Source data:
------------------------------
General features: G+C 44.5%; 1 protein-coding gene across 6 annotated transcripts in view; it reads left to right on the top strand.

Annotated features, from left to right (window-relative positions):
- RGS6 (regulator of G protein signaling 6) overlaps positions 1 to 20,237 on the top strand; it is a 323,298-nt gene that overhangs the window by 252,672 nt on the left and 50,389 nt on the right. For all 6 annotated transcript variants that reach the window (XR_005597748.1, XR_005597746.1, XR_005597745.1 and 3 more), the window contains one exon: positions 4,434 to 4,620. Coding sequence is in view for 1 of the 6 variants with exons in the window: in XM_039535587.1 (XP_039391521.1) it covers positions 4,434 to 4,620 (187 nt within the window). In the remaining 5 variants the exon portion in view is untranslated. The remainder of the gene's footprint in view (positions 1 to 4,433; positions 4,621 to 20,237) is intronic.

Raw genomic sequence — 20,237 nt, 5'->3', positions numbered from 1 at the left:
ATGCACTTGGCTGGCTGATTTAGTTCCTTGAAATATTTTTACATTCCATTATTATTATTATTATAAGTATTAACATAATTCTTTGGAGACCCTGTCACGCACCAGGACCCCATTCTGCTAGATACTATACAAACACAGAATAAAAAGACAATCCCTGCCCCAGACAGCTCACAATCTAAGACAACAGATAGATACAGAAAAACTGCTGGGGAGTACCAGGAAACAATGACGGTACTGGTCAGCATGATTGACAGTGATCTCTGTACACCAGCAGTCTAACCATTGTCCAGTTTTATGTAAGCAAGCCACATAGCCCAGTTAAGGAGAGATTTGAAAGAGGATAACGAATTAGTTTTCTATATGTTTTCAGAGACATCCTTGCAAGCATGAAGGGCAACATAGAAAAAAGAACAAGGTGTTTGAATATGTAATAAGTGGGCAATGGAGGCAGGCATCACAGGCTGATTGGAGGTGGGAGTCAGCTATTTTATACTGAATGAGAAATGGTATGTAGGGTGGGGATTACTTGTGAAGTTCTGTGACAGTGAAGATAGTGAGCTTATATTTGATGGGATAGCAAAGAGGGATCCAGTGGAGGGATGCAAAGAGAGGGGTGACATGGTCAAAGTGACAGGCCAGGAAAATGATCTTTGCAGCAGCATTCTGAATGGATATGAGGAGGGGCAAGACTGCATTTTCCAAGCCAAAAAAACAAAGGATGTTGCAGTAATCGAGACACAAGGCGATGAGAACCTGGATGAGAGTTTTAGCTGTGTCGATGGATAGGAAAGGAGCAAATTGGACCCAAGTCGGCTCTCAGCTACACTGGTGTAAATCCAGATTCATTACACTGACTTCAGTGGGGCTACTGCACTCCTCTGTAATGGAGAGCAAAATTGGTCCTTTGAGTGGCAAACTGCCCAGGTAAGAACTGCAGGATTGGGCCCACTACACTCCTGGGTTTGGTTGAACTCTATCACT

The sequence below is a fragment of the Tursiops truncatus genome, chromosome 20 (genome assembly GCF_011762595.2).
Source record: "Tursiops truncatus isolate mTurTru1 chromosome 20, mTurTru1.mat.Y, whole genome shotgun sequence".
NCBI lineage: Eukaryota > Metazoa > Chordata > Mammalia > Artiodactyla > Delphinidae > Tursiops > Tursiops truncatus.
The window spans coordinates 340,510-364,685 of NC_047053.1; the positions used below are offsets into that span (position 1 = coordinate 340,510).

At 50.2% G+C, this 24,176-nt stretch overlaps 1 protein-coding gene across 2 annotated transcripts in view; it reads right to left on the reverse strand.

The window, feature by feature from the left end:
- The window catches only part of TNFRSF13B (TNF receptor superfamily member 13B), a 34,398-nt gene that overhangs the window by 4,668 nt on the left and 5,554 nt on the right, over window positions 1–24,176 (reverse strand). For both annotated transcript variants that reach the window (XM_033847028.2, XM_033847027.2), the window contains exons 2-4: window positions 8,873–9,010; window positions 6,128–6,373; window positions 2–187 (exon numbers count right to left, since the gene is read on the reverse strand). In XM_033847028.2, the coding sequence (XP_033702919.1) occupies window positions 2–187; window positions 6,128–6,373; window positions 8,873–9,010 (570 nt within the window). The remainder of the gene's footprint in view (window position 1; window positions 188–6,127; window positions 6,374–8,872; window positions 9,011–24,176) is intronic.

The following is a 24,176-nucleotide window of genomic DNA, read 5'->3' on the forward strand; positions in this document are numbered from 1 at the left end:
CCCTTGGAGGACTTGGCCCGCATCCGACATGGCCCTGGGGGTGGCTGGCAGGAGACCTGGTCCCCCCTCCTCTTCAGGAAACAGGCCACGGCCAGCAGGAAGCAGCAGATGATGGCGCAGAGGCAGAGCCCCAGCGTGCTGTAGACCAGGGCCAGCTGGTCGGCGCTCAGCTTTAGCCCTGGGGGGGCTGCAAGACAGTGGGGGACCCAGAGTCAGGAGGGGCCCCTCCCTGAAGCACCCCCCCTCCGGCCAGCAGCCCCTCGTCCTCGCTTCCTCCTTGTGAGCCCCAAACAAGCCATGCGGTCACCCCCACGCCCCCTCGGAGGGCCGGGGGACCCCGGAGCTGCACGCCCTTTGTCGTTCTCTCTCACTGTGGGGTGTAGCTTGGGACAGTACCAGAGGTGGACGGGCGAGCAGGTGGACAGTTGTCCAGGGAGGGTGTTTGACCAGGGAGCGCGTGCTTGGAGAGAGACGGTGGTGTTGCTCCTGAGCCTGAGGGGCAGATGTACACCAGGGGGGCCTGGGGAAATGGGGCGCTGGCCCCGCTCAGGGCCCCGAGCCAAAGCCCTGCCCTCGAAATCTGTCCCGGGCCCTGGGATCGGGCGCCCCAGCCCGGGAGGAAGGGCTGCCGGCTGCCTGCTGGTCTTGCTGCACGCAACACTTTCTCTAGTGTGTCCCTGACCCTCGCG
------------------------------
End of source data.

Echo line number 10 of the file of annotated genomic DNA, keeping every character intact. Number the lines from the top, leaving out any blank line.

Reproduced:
At 50.2% G+C, this 24,176-nt stretch overlaps 1 protein-coding gene across 2 annotated transcripts in view; it reads right to left on the reverse strand.